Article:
If you enjoy the humor of SQUAWK RADIO, I think you’ll definitely enjoy visiting Coco and company!
So how about YOU? What is the funniest book--fiction or non-fiction--that you’ve read lately?
I have a magic writing t-shirt.
It’s a t-shirt that I bought for myself at a convention, back when having a book published seemed a distant dream. I’m not sure what year, but I do know that I’d just started working on WARPRIZE.
It’s getting old, now. The design on the front is cracked and faded. There is a slight tear in the front, because one of my cats used me as a launch pad at some point. The hem is getting worn and frayed. There are big holes developing under the sleeves.
Why don’t I get rid of it?
Ummm. Did I mention that it’s magic?
I have a day job, as some of you know, so I tend to write in the evening, or on the weekends, wearing worn jeans and my magic writing t-shirt.
I usually write in snatches. I carry a pad of paper and during the day, when my characters are talking in the back of my head, I will make a note or write a paragraph, so that when I get time to sit down and write in the evening, the information is there waiting for me. Usually my characters are fairly talkative, and let me know of what is happening in the story. Lots of little notes, bits of dialogue, even the outline of a scene.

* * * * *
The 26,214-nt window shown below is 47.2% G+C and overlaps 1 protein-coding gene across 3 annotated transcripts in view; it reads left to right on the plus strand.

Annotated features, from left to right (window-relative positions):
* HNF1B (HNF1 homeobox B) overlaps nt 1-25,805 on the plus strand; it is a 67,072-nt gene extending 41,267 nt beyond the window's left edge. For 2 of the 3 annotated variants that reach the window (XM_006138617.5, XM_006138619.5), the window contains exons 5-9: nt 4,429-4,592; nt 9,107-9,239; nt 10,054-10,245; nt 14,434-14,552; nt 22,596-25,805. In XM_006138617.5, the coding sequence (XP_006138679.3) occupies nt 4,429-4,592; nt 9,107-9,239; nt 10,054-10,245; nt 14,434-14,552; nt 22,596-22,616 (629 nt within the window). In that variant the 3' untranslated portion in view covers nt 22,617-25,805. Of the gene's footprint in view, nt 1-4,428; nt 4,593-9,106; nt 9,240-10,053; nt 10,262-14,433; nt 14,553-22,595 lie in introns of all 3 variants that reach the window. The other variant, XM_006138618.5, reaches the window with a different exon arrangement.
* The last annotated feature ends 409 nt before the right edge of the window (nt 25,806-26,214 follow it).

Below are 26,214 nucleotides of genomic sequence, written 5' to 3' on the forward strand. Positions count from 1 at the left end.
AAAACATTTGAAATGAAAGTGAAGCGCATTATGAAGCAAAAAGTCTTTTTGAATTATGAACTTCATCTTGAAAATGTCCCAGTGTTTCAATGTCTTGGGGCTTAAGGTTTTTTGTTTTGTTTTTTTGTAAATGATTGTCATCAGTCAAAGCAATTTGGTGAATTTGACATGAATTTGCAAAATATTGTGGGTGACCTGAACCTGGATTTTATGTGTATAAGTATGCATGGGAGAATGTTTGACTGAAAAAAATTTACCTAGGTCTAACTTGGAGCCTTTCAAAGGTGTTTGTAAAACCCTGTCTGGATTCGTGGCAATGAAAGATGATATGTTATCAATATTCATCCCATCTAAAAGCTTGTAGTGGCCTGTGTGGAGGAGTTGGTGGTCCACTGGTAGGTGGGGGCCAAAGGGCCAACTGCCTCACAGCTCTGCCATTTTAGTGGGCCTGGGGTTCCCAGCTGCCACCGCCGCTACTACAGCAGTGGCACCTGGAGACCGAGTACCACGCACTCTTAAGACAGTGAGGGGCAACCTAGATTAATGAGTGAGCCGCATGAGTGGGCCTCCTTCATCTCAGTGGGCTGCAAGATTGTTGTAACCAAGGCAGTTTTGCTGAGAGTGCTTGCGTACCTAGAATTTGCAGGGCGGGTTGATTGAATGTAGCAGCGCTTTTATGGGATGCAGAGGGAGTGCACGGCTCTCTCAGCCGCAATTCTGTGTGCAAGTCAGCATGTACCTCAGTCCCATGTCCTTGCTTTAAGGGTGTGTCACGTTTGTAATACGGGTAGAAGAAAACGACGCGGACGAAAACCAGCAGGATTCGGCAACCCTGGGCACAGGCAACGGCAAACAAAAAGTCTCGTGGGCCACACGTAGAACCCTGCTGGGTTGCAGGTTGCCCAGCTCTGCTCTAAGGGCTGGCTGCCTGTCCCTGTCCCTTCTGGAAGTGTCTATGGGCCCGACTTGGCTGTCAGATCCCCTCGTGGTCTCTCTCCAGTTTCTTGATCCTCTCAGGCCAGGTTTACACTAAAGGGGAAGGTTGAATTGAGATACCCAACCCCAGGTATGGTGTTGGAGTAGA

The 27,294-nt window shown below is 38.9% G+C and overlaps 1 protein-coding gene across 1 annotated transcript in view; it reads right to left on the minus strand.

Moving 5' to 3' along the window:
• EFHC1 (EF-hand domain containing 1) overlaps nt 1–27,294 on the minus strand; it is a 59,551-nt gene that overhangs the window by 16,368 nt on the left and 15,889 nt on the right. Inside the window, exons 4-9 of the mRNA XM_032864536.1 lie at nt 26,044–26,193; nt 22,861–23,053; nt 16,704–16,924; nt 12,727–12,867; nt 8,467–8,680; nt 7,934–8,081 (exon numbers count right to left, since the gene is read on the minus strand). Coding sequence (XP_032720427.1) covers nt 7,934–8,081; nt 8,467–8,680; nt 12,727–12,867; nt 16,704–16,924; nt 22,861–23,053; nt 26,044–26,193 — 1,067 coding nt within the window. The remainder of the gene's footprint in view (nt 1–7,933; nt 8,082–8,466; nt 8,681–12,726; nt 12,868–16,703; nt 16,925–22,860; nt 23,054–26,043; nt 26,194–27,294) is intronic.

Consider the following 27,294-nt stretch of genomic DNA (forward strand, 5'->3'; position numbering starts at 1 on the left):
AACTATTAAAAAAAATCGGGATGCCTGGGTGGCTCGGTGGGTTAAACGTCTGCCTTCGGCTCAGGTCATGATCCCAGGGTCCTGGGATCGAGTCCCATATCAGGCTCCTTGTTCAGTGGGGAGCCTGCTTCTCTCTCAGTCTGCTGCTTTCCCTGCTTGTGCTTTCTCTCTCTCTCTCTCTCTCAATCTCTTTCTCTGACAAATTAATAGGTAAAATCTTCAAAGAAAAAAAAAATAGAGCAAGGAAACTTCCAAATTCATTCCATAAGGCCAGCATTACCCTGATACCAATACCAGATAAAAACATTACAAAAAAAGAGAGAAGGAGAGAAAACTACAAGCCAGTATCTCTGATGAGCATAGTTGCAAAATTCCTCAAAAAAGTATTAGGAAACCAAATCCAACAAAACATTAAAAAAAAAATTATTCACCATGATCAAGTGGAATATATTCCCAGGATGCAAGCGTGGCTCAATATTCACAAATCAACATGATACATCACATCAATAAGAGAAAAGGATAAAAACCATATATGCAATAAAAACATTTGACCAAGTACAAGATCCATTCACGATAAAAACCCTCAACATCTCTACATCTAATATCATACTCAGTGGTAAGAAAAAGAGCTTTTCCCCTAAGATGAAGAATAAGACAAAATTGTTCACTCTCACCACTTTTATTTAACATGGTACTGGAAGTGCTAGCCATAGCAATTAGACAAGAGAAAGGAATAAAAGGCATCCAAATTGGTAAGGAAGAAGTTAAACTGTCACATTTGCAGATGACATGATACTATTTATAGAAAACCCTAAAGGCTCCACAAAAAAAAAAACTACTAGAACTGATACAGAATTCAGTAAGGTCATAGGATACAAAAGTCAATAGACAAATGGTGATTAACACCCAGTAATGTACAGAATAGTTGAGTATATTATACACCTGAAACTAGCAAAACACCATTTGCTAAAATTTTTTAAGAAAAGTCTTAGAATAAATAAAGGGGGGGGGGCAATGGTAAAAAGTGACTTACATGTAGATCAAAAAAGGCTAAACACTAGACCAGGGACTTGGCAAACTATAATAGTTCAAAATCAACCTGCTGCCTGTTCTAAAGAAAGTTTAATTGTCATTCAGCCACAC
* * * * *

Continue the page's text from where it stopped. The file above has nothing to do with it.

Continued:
Those are good days, when the words flow like water from a spring, clear and cold and perfect, and my fingers dance over the keyboard. When I look up and realize that its midnight, and I have to work in the morning, but if I can just get one more paragraph down on the page. . .
That is the best feeling in the world.
But then there are days where. . .
Greetings. You have reached the Castle of Water’s Fall, in the Kingdom of Xy. No one is available to take your call at this time. Please leave your message at the tone. Your call will be answered as soon as we have developed the technology to retrieve this message.
[sigh] You get the idea.